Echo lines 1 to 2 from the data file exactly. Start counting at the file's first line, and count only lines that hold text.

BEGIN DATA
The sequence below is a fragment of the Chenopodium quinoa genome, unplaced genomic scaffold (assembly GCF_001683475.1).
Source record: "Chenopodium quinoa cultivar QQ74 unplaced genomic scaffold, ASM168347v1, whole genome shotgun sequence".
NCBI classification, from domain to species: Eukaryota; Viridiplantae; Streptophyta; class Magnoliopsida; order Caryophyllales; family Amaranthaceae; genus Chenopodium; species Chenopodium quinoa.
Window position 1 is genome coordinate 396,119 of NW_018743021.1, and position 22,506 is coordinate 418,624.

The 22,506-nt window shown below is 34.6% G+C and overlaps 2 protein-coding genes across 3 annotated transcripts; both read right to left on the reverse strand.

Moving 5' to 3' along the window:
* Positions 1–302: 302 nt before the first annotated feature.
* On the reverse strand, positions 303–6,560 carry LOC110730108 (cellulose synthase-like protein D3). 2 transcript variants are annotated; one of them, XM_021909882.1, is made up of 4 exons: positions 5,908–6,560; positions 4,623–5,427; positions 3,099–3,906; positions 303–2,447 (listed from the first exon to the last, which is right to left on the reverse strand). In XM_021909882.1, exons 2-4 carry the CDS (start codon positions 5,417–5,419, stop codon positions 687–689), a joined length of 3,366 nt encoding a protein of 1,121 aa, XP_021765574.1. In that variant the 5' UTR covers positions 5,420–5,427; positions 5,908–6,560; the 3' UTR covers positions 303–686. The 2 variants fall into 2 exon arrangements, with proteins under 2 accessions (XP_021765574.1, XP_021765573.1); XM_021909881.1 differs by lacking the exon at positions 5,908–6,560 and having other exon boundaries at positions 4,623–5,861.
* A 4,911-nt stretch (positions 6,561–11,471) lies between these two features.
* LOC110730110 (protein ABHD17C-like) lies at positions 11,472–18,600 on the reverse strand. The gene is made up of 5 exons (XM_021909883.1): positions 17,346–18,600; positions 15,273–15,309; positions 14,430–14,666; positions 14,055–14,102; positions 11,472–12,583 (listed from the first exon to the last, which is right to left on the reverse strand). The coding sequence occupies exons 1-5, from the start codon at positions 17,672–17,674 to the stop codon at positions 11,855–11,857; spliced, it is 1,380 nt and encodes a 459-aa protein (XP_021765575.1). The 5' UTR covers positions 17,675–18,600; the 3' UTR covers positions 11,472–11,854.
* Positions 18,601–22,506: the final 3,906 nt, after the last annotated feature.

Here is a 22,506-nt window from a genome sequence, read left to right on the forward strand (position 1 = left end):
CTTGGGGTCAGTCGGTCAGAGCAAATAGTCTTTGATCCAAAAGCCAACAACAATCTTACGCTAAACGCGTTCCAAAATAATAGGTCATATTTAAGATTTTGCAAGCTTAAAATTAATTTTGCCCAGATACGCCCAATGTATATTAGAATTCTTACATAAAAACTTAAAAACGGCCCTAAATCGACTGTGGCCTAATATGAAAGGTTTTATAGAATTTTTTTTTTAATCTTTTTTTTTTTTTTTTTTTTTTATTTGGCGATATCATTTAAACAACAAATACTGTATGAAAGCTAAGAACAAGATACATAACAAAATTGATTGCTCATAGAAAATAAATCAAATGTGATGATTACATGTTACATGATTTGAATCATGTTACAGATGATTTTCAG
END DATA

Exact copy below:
The sequence below is a fragment of the Chenopodium quinoa genome, unplaced genomic scaffold (assembly GCF_001683475.1).
Source record: "Chenopodium quinoa cultivar QQ74 unplaced genomic scaffold, ASM168347v1, whole genome shotgun sequence".